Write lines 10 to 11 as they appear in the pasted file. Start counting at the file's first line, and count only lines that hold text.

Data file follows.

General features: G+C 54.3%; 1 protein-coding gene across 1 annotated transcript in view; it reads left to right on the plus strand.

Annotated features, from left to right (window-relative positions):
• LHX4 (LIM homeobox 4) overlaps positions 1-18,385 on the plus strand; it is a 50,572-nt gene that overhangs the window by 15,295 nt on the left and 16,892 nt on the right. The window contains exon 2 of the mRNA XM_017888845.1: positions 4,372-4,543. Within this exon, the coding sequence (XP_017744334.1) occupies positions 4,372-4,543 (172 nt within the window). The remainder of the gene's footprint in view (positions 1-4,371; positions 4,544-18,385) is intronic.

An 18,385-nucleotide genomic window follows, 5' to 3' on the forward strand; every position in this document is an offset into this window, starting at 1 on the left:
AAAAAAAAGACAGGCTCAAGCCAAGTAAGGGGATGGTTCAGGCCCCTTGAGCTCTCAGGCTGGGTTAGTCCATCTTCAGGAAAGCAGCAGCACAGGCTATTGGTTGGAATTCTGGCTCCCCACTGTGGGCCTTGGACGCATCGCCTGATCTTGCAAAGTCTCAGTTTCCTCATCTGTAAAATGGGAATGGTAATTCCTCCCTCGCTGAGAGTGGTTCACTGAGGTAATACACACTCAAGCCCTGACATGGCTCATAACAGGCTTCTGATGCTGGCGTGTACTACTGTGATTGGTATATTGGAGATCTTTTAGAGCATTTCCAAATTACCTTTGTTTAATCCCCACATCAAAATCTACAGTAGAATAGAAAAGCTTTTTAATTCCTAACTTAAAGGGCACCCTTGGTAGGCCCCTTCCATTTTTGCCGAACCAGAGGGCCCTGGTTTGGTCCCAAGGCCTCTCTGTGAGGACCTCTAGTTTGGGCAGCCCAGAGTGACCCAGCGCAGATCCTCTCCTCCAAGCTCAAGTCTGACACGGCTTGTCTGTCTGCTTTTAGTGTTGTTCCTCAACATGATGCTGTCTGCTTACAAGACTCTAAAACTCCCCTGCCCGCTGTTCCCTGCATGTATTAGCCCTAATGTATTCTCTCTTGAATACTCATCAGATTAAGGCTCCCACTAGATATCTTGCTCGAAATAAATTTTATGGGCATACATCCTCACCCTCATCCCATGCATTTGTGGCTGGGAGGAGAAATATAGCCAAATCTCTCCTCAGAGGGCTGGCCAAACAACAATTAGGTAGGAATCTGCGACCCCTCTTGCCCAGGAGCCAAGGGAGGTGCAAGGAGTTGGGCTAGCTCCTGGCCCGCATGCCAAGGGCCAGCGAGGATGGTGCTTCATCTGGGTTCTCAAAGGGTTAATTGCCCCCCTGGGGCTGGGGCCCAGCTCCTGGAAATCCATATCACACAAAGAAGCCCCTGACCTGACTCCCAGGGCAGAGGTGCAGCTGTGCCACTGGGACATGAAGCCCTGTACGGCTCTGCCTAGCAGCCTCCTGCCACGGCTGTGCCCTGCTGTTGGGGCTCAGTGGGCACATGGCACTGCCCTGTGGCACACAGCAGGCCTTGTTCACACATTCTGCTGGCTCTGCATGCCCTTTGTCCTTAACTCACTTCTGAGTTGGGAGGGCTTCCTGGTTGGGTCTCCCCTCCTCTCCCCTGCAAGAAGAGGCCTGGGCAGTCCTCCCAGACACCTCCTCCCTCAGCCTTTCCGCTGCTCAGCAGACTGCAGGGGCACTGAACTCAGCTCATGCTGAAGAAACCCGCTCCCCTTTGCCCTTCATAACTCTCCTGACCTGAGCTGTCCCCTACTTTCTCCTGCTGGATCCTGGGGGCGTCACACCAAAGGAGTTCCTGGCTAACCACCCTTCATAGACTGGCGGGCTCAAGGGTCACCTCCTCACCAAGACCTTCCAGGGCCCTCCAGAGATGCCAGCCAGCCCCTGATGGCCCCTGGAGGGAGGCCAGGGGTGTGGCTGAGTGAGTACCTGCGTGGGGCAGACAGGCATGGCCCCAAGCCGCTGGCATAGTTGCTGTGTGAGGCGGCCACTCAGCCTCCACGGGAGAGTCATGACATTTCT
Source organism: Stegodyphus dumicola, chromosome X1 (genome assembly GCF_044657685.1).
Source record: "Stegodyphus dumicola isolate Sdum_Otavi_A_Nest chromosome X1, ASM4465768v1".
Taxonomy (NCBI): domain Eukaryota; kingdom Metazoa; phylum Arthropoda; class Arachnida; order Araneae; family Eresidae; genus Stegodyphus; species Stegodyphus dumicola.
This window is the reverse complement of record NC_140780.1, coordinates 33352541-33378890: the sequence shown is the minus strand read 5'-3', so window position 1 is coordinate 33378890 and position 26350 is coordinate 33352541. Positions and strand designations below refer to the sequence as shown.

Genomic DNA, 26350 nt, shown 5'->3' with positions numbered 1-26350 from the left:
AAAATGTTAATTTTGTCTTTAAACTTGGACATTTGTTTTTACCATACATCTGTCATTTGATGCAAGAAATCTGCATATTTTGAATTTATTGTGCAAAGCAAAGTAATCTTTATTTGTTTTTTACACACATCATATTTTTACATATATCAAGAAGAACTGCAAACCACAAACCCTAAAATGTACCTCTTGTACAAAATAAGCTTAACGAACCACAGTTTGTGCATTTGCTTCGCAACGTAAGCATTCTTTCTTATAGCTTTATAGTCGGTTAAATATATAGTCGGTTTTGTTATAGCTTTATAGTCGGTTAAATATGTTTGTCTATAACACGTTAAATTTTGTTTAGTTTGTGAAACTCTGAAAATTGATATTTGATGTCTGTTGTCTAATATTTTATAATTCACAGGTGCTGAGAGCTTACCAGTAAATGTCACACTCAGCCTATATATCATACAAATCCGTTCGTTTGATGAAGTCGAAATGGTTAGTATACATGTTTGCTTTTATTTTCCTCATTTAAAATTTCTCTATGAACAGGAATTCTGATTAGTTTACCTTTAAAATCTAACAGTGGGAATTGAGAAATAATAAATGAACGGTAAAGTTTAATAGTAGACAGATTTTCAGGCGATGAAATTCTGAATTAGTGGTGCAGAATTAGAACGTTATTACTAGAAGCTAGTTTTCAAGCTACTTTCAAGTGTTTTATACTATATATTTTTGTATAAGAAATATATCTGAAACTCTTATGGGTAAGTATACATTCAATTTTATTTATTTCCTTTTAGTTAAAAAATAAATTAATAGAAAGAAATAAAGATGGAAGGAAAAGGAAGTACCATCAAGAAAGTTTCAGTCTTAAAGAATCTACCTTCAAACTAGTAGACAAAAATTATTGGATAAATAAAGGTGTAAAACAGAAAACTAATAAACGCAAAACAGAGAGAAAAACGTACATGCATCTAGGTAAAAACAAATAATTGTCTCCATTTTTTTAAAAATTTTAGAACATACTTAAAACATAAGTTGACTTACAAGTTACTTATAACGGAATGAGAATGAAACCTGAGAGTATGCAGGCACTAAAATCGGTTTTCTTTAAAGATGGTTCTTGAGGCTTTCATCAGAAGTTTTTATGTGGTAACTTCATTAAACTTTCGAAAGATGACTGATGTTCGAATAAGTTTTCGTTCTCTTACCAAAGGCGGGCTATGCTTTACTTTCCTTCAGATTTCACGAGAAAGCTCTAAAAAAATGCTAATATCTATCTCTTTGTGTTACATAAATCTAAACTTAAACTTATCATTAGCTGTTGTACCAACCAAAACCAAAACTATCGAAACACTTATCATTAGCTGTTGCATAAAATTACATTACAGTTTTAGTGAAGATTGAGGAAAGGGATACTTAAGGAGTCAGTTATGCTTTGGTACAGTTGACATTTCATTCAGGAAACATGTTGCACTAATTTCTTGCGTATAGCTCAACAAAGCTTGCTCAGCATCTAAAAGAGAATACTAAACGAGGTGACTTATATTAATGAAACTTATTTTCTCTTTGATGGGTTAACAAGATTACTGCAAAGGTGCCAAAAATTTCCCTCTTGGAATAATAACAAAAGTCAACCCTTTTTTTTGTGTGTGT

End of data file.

Genomic DNA, 26350 nt, shown 5'->3' with positions numbered 1-26350 from the left:
AAAATGTTAATTTTGTCTTTAAACTTGGACATTTGTTTTTACCATACATCTGTCATTTGATGCAAGAAATCTGCATATTTTGAATTTATTGTGCAAAGCAAAGTAATCTTTATTTGTTTTTTACACACATCATATTTTTACATATATCAAGAAGAACTGCAAACCACAAACCCTAAAATGTACCTCTTGTACAAAATAAGCTTAACGAACCACAGTTTGTGCATTTGCTTCGCAACGTAAGCATTCTTTCTTATAGCTTTATAGTCGGTTAAATATATAGTCGGTTTTGTTATAGCTTTATAGTCGGTTAAATATGTTTGTCTATAACACGTTAAATTTTGTTTAGTTTGTGAAACTCTGAAAATTGATATTTGATGTCTGTTGTCTAATATTTTATAATTCACAGGTGCTGAGAGCTTACCAGTAAATGTCACACTCAGCCTATATATCATACAAATCCGTTCGTTTGATGAAGTCGAAATGGTTAGTATACATGTTTGCTTTTATTTTCCTCATTTAAAATTTCTCTATGAACAGGAATTCTGATTAGTTTACCTTTAAAATCTAACAGTGGGAATTGAGAAATAATAAATGAACGGTAAAGTTTAATAGTAGACAGATTTTCAGGCGATGAAATTCTGAATTAGTGGTGCAGAATTAGAACGTTATTACTAGAAGCTAGTTTTCAAGCTACTTTCAAGTGTTTTATACTATATATTTTTGTATAAGAAATATATCTGAAACTCTTATGGGTAAGTATACATTCAATTTTATTTATTTCCTTTTAGTTAAAAAATAAATTAATAGAAAGAAATAAAGATGGAAGGAAAAGGAAGTACCATCAAGAAAGTTTCAGTCTTAAAGAATCTACCTTCAAACTAGTAGACAAAAATTATTGGATAAATAAAGGTGTAAAACAGAAAACTAATAAACGCAAAACAGAGAGAAAAACGTACATGCATCTAGGTAAAAACAAATAATTGTCTCCATTTTTTTAAAAATTTTAGAACATACTTAAAACATAAGTTGACTTACAAGTTACTTATAACGGAATGAGAATGAAACCTGAGAGTATGCAGGCACTAAAATCGGTTTTCTTTAAAGATGGTTCTTGAGGCTTTCATCAGAAGTTTTTATGTGGTAACTTCATTAAACTTTCGAAAGATGACTGATGTTCGAATAAGTTTTCGTTCTCTTACCAAAGGCGGGCTATGCTTTACTTTCCTTCAGATTTCACGAGAAAGCTCTAAAAAAATGCTAATATCTATCTCTTTGTGTTACATAAATCTAAACTTAAACTTATCATTAGCTGTTGTACCAACCAAAACCAAAACTATCGAAACACTTATCATTAGCTGTTGCATAAAATTACATTACAGTTTTAGTGAAGATTGAGGAAAGGGATACTTAAGGAGTCAGTTATGCTTTGGTACAGTTGACATTTCATTCAGGAAACATGTTGCACTAATTTCTTGCGTATAGCTCAACAAAGCTTGCTCAGCATCTAAAAGAGAATACTAAACGAGGTGACTTATATTAATGAAACTTATTTTCTCTTTGATGGGTTAACAAGATTACTGCAAAGGTGCCAAAAATTTCCCTCTTGGAATAATAACAAAAGTCAACCCTTTTTTTTGTGTGTGT